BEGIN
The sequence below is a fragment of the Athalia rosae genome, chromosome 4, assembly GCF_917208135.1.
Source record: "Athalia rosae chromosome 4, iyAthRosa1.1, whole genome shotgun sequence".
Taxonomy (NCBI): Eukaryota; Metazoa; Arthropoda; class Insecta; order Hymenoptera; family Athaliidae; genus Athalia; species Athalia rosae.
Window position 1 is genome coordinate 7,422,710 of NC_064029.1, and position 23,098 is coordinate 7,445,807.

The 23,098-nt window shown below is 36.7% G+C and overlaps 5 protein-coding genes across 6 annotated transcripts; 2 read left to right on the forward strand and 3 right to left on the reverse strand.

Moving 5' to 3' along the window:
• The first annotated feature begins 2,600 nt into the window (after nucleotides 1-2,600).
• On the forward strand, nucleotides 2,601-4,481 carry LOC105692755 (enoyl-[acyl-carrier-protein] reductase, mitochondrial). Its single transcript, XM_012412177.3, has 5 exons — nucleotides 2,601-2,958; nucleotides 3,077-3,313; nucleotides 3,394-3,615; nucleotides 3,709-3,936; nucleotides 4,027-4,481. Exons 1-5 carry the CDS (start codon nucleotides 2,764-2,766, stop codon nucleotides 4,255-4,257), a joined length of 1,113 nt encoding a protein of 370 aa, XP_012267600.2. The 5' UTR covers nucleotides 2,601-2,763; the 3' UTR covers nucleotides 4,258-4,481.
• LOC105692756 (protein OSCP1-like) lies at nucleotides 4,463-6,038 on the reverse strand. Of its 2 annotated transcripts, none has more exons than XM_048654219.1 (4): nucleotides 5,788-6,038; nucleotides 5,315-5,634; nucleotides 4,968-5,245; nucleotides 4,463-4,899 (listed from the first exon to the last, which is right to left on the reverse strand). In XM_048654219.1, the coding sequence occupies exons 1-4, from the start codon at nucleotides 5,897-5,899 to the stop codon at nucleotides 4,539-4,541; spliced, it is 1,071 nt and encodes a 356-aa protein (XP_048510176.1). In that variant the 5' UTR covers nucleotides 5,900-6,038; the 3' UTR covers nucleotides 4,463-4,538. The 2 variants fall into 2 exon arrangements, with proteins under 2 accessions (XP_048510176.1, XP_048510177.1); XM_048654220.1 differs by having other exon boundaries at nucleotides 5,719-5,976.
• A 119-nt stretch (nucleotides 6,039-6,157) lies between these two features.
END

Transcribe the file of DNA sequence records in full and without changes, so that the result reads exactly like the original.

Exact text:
The sequence below is a fragment of the Athalia rosae genome, chromosome 4, assembly GCF_917208135.1.
Source record: "Athalia rosae chromosome 4, iyAthRosa1.1, whole genome shotgun sequence".
Taxonomy (NCBI): Eukaryota; Metazoa; Arthropoda; class Insecta; order Hymenoptera; family Athaliidae; genus Athalia; species Athalia rosae.
Window position 1 is genome coordinate 7,422,710 of NC_064029.1, and position 23,098 is coordinate 7,445,807.

The 23,098-nt window shown below is 36.7% G+C and overlaps 5 protein-coding genes across 6 annotated transcripts; 2 read left to right on the forward strand and 3 right to left on the reverse strand.

Moving 5' to 3' along the window:
• The first annotated feature begins 2,600 nt into the window (after nucleotides 1-2,600).
• On the forward strand, nucleotides 2,601-4,481 carry LOC105692755 (enoyl-[acyl-carrier-protein] reductase, mitochondrial). Its single transcript, XM_012412177.3, has 5 exons — nucleotides 2,601-2,958; nucleotides 3,077-3,313; nucleotides 3,394-3,615; nucleotides 3,709-3,936; nucleotides 4,027-4,481. Exons 1-5 carry the CDS (start codon nucleotides 2,764-2,766, stop codon nucleotides 4,255-4,257), a joined length of 1,113 nt encoding a protein of 370 aa, XP_012267600.2. The 5' UTR covers nucleotides 2,601-2,763; the 3' UTR covers nucleotides 4,258-4,481.
• LOC105692756 (protein OSCP1-like) lies at nucleotides 4,463-6,038 on the reverse strand. Of its 2 annotated transcripts, none has more exons than XM_048654219.1 (4): nucleotides 5,788-6,038; nucleotides 5,315-5,634; nucleotides 4,968-5,245; nucleotides 4,463-4,899 (listed from the first exon to the last, which is right to left on the reverse strand). In XM_048654219.1, the coding sequence occupies exons 1-4, from the start codon at nucleotides 5,897-5,899 to the stop codon at nucleotides 4,539-4,541; spliced, it is 1,071 nt and encodes a 356-aa protein (XP_048510176.1). In that variant the 5' UTR covers nucleotides 5,900-6,038; the 3' UTR covers nucleotides 4,463-4,538. The 2 variants fall into 2 exon arrangements, with proteins under 2 accessions (XP_048510176.1, XP_048510177.1); XM_048654220.1 differs by having other exon boundaries at nucleotides 5,719-5,976.
• A 119-nt stretch (nucleotides 6,039-6,157) lies between these two features.